It is important to note that such reactive processing may increase the overall cost of the query in terms of memory, I/O, etc. at the expense of faster execution time.
The set of optimizations known as Mid-query Re-optimization [Kabra, DeWitt, 1998] describe the collection of additional statistics at key points during query execution. This technique counters the fact that statistics collected by the DBMS might be outdated at the time of query execution (i.e. many tuples might have been added to a relation that now render the collected statistics invalid). The statistics collected by Mid-query Re-optimization can be very specific, because the exact need and use is known at run-time by the currently executing query.
Based on these statistics collected as the query runs, the optimizer knows that it has accurate statistics and can improve resource allocation or change the execution plan for the remainder of the query if suboptimality is detected. It is of course of vital importance to carefully determine when and how to collect the necessary statistics, and Mid-query Re-optimization includes many heuristics to deal with this. For example, a statistics collection routine can compute average tuple size without interrupting the normal execution of a query by examining tuples produced by a SELECT operator and keeping a running count of the number of matching tuples. This can be done during the same pass of the input data produced for output, ensuring that the run-time statistics collection does not slow down the query execution.
Kabra and DeWitt’s experimental results have been very promising. Although queries with simple joins (0-1 relations) show no improvement in execution time, queries with joins of medium complexity (2-3 relations) show mild improvement and queries with complex joins (4+ relations) show significant improvement.
The techniques described in this paper represent a major step forward in the evolution of query processing. Adaptive query processing can be very powerful in distributed systems where its techniques are required, and this power also shows promising results in non-distributed systems. As with other heuristic techniques, there is a great balance between performance gains and the cost of doing additional processing, statistics maintenance, query recompilation, and the like. As time goes by, research will no doubt uncover additional methods that further increase the efficiency of query processing, yielding faster query execution time and more optimized execution plans.
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This paper presents an overview of the history and recent developments of adaptive query processing. It includes a brief description of several techniques, the power they provide, and their adaptive abilities.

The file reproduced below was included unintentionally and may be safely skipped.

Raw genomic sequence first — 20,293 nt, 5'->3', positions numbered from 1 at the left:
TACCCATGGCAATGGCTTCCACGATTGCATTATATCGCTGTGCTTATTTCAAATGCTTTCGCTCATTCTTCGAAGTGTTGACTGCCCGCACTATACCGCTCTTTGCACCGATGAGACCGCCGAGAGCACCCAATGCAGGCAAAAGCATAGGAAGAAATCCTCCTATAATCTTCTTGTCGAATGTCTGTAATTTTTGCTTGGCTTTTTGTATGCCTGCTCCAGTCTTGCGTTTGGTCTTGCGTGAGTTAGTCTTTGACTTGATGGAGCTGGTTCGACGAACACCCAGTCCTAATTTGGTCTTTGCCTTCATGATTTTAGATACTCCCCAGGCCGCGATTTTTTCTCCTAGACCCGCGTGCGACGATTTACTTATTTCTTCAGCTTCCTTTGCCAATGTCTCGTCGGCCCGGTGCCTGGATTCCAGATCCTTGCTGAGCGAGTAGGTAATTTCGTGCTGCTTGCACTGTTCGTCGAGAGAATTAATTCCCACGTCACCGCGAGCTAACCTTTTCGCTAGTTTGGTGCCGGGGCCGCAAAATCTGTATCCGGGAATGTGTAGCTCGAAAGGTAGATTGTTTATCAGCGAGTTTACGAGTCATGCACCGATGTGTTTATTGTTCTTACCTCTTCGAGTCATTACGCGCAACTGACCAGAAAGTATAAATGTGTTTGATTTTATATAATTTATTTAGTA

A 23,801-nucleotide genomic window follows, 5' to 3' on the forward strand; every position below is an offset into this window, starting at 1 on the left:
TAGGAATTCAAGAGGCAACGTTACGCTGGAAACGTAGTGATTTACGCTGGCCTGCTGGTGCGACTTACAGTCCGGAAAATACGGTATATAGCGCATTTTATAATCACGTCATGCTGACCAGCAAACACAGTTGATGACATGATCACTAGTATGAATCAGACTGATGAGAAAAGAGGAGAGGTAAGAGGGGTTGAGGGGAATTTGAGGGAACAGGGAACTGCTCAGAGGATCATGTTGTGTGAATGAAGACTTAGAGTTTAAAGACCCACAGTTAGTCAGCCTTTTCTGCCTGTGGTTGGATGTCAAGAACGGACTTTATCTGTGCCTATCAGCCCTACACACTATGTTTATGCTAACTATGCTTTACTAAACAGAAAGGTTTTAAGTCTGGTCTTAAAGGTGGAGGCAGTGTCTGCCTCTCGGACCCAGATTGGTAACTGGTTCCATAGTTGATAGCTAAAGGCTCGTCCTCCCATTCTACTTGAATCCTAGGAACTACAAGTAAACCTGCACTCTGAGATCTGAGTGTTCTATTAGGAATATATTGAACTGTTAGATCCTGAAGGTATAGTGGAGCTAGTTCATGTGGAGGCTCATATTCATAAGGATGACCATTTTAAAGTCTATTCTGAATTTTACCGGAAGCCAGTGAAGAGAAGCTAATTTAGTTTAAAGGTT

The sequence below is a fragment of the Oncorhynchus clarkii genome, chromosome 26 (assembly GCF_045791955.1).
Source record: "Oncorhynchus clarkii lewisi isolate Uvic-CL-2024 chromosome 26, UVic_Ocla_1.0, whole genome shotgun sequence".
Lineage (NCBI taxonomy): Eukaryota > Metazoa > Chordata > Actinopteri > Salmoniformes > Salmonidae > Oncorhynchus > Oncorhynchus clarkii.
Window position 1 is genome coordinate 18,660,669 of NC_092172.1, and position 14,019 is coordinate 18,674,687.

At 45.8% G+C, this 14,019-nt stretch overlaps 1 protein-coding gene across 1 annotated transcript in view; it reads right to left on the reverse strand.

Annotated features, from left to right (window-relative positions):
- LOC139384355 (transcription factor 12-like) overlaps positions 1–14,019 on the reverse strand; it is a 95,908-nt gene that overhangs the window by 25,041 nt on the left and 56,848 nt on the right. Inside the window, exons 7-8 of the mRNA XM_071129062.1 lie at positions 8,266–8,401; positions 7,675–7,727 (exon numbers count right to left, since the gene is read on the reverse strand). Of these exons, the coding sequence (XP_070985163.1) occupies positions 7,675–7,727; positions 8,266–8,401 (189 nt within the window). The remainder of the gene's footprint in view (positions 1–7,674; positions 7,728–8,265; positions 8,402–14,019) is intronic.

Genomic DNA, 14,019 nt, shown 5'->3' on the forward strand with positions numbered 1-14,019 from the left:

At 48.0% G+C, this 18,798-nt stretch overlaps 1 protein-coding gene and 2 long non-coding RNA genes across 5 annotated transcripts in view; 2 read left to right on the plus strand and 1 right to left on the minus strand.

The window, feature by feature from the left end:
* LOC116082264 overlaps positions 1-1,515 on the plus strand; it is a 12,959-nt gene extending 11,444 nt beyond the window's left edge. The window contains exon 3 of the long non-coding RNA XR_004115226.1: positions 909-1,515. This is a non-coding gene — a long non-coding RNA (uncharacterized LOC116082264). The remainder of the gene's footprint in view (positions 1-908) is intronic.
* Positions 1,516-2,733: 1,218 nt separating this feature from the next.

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This paper describes the Telegraph project
developed at the
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This paper describes adaptive query optimization as it relates to the benefits and fallacies of a wide-area system using the Internet. Specifically, it analyzes the need to adjust processing based on I/O delays and data flow rates, sharing and re-use of data across multiple queries, and the ability to output partial, incremental results.
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This paper seeks to realign the focus of adaptive query processing to include query execution and physical database design. The author believes that by tying the three together, a broader understanding of the issues involved in adaptive optimizing will be understood.
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Re-optimizing Query Processor. Technical Report,
This paper describes a query processor that does not rely on statistics gathering, but instead adapts to the performance of the query operators. The study focused on select operators and pipelined index-joins and hash ripple-joins.
(6) R. Avnur and J. Hellerstein. Eddies: Continuously adaptive query processing. Proceedings of the ACM SIGMOD, 2000, pages 261-272, 2000.
The authors present a learning algorithm that controls adaptations to run-time changes, including cost and selectivity of operators, in the execution environment.
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The authors describe a system that detects sub-optimal query plans and attempts to correct them during execution. In this way, statistics collected at key points during execution are used to optimize; careful consideration of when and how to collect these statistics is necessary.
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This paper analyzes the situation in which system configuration and resource availability change during the execution of long running queries. Such queries are therefore executed using sub-optimal plans; this paper describes an approach to re-optimize while considering reconfiguration cost as well as execution cost.